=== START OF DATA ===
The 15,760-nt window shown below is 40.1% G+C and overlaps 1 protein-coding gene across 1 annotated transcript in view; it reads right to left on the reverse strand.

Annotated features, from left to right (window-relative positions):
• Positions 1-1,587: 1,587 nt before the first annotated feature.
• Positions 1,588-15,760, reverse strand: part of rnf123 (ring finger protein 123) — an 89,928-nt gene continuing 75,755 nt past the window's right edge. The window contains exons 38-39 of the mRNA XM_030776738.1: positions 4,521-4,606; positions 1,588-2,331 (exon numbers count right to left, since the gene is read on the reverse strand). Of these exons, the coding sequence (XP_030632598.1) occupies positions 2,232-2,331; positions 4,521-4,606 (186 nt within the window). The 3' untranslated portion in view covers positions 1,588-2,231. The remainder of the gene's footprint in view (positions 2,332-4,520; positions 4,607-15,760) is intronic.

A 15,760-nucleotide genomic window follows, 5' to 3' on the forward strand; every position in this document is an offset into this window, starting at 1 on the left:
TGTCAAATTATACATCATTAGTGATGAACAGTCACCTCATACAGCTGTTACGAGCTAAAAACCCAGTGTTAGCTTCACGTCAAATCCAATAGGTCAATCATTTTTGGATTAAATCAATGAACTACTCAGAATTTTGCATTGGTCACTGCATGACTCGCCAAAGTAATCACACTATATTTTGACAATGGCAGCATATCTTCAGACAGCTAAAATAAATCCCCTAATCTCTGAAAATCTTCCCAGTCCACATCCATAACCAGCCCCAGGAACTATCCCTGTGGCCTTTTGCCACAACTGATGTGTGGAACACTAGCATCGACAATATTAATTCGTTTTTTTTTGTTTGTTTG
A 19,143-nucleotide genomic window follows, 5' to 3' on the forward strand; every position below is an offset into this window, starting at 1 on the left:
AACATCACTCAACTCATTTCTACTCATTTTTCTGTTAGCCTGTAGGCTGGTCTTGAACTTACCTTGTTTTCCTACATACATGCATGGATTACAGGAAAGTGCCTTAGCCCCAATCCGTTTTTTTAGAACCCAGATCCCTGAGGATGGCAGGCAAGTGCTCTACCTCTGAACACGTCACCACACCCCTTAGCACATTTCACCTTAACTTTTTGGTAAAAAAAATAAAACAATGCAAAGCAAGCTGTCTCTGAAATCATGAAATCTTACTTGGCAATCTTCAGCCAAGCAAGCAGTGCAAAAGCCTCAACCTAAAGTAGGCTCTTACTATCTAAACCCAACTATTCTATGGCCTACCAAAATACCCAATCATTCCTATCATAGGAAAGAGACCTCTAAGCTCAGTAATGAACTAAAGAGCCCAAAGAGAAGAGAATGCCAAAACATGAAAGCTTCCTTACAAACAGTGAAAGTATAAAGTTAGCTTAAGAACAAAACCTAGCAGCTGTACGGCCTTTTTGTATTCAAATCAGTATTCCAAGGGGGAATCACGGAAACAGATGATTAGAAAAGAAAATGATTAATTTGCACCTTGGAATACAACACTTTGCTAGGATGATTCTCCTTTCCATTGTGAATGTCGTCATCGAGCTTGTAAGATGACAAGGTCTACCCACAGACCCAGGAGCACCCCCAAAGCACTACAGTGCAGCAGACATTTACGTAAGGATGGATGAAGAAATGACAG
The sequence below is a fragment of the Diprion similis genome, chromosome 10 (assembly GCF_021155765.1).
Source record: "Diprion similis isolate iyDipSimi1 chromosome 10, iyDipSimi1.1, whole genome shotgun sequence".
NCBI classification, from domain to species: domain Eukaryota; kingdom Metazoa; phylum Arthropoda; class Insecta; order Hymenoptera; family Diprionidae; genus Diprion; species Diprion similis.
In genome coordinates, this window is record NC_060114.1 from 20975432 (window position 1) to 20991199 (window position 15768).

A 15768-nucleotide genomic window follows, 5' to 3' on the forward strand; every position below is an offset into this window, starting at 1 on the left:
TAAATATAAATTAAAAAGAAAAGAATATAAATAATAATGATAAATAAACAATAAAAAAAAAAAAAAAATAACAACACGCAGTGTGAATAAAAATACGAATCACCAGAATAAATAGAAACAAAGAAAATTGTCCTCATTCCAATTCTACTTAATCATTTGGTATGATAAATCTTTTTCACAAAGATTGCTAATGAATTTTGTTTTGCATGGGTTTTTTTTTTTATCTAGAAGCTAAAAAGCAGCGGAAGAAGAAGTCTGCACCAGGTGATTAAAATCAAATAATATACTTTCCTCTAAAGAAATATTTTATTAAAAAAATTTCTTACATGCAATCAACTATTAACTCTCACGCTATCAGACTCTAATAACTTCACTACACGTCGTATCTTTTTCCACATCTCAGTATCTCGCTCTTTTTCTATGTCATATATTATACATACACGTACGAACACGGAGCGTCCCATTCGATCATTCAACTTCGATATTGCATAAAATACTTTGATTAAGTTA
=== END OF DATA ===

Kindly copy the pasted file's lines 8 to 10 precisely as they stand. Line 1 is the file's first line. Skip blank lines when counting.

AACATCACTCAACTCATTTCTACTCATTTTTCTGTTAGCCTGTAGGCTGGTCTTGAACTTACCTTGTTTTCCTACATACATGCATGGATTACAGGAAAGTGCCTTAGCCCCAATCCGTTTTTTTAGAACCCAGATCCCTGAGGATGGCAGGCAAGTGCTCTACCTCTGAACACGTCACCACACCCCTTAGCACATTTCACCTTAACTTTTTGGTAAAAAAAATAAAACAATGCAAAGCAAGCTGTCTCTGAAATCATGAAATCTTACTTGGCAATCTTCAGCCAAGCAAGCAGTGCAAAAGCCTCAACCTAAAGTAGGCTCTTACTATCTAAACCCAACTATTCTATGGCCTACCAAAATACCCAATCATTCCTATCATAGGAAAGAGACCTCTAAGCTCAGTAATGAACTAAAGAGCCCAAAGAGAAGAGAATGCCAAAACATGAAAGCTTCCTTACAAACAGTGAAAGTATAAAGTTAGCTTAAGAACAAAACCTAGCAGCTGTACGGCCTTTTTGTATTCAAATCAGTATTCCAAGGGGGAATCACGGAAACAGATGATTAGAAAAGAAAATGATTAATTTGCACCTTGGAATACAACACTTTGCTAGGATGATTCTCCTTTCCATTGTGAATGTCGTCATCGAGCTTGTAAGATGACAAGGTCTACCCACAGACCCAGGAGCACCCCCAAAGCACTACAGTGCAGCAGACATTTACGTAAGGATGGATGAAGAAATGACAG
The sequence below is a fragment of the Diprion similis genome, chromosome 10 (assembly GCF_021155765.1).
Source record: "Diprion similis isolate iyDipSimi1 chromosome 10, iyDipSimi1.1, whole genome shotgun sequence".